Could extinct woolly mammoth soon be revived using fossil DNA?
Will scientists soon be able to revive the long-extinct woolly mammoth? What about the dodo, the Chinese river dolphin or the saber-toothed cat?
With the great technological leaps forward over the past decade, bringing back dead-and-gone species using DNA preserved in fossils might be possible in the near future, researchers said this month at a TEDx event in Washington, D.C.
That doesn’t mean Jurassic Park will ever become a reality; scientists recently calculated DNA’s half-life to be 521 years, which means that dinosaur DNA could not have survived from their extinction 65 million years ago. But perhaps the makers of the animated movie “Ice Age” may have an excuse to write yet another sequel.
“The revival of an extinct species is actually within reach,” Hendrik Poinar, an evolutionary biologist at McMaster University in Canada, said at the event.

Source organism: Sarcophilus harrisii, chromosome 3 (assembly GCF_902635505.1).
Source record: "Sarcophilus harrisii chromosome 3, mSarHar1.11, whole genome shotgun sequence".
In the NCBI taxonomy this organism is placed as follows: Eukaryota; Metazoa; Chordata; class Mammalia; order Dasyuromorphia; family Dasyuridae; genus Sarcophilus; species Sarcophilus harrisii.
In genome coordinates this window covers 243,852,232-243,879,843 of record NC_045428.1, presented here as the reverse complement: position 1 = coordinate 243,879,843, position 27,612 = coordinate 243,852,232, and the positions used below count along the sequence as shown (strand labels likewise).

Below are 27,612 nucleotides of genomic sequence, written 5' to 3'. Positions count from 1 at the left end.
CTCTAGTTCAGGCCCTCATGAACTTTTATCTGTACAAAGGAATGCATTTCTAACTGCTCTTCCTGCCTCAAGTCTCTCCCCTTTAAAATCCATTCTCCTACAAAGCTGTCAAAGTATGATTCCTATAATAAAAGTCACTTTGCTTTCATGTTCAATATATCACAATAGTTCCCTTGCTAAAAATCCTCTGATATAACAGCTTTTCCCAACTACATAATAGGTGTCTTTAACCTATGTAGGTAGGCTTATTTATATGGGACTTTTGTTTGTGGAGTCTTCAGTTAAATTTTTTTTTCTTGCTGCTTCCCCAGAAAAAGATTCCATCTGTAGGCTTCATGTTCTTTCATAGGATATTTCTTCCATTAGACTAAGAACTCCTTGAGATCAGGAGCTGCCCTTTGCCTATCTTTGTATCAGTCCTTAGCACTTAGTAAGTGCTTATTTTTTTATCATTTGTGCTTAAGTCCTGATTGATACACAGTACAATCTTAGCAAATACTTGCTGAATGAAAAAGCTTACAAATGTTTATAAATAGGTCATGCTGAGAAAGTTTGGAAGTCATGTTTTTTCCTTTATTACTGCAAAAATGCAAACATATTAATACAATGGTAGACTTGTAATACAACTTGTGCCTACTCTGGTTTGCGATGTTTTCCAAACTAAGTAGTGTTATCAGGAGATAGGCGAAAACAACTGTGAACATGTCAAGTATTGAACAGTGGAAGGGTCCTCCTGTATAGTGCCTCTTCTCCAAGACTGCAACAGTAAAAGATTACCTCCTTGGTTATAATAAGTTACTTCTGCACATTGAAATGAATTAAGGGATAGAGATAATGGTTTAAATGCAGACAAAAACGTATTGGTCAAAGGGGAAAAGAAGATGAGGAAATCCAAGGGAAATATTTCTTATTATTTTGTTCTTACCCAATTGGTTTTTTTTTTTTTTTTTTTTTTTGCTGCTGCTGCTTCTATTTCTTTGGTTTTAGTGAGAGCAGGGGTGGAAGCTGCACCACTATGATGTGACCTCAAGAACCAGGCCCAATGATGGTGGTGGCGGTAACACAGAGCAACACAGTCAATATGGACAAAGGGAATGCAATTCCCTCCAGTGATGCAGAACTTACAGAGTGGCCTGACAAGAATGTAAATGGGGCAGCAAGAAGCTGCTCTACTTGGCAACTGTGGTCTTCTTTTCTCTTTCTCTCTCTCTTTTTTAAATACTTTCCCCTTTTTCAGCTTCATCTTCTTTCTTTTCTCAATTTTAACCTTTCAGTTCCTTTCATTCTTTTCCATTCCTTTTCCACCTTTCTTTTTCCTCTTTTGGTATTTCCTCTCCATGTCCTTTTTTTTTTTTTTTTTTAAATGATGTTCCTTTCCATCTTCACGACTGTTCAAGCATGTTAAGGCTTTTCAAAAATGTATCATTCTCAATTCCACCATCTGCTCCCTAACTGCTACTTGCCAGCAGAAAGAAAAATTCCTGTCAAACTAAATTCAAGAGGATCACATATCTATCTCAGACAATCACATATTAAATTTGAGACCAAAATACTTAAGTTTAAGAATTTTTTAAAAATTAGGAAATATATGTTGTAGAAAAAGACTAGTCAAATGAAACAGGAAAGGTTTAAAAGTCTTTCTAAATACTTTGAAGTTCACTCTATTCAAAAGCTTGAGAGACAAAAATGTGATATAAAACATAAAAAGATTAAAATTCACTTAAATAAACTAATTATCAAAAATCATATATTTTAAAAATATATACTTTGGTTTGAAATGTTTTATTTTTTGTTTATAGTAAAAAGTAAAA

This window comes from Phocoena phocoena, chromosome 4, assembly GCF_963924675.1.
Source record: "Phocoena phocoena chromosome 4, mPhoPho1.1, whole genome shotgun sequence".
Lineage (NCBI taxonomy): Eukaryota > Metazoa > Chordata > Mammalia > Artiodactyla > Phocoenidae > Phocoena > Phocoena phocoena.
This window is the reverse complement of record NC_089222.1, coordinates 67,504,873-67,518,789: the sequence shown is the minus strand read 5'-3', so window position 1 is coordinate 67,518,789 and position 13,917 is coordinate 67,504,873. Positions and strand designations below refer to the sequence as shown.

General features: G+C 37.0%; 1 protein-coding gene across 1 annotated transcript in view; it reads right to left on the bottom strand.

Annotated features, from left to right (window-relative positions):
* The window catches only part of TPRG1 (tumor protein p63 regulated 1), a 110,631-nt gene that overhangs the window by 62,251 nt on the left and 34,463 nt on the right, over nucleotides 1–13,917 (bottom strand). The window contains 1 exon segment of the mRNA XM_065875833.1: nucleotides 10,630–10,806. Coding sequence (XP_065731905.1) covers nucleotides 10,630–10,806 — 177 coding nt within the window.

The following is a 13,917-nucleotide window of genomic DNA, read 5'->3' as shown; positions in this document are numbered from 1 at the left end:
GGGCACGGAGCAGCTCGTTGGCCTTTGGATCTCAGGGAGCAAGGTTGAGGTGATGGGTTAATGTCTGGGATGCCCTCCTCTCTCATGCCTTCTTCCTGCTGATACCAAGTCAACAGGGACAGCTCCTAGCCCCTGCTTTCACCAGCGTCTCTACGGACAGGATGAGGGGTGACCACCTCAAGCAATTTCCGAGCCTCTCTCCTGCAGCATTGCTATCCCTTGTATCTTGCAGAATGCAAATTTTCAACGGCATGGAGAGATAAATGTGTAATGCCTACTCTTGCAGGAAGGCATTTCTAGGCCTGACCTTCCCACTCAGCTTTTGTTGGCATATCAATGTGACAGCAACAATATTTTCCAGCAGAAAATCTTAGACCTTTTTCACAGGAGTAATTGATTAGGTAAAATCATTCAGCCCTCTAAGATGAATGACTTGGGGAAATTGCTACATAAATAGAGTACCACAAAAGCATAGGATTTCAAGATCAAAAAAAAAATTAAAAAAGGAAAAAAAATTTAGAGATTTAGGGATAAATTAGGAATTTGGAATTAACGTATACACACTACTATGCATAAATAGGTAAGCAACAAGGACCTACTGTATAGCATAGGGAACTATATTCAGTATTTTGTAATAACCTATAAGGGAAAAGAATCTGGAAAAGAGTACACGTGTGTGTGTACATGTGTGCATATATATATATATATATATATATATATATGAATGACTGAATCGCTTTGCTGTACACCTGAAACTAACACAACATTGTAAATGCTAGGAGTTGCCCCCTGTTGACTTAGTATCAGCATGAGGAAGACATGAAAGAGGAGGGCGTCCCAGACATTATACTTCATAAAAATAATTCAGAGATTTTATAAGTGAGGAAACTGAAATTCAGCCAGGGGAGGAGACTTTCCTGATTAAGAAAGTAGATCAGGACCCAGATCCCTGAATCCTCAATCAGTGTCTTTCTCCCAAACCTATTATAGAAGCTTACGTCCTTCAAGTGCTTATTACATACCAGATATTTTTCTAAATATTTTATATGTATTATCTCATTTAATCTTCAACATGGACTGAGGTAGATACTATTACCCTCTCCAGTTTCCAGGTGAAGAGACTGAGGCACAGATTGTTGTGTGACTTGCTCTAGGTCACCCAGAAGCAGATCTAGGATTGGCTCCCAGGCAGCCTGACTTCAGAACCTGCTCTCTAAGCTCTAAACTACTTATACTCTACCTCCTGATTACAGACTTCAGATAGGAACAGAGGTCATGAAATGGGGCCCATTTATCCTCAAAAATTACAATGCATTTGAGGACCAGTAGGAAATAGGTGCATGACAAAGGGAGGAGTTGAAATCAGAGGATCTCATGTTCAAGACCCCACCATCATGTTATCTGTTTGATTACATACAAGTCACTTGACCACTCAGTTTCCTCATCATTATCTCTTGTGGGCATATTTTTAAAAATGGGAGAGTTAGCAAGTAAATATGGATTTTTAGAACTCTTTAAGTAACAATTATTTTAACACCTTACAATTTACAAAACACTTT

Scientists would have to choose which creatures to revive based on certain criteria, according to a project called Revive & Restore, which co-hosted the de-extinction talks with the National Geographic Society. Among the questions: Is it an iconic or beloved animal? Did it play an important ecological role in its environment? And is this particular species actually doable?
Though the woolly mammoth’s genome is long -- with some 2 billion more DNA base pairs than hominids’ 3 billion -- it holds an advantage over other defunct species, Poinar said: Because they lived (and died) in icy environments, their preserved remains degrade more slowly over time.
DNA quickly breaks down into tiny fragments usually just tens of base-pairs long. So scientists could take the known DNA code of living elephants and use it as scaffolding on which to fit the woolly mammoth DNA fragments, Poinar said.
If an embryo containing that retroengineered DNA was borne by a female elephant, Poinar said, such a baby beast would be “something that looked and felt very much like a woolly mammoth did.”
But would it really be a woolly mammoth if it behaved like its elephant mother? What about any potential ecological impacts of bringing back extinct species? These and other such questions merit further thought, Poinar said.
“We have to think very deeply about the implications, ramifications of our actions,” he said.
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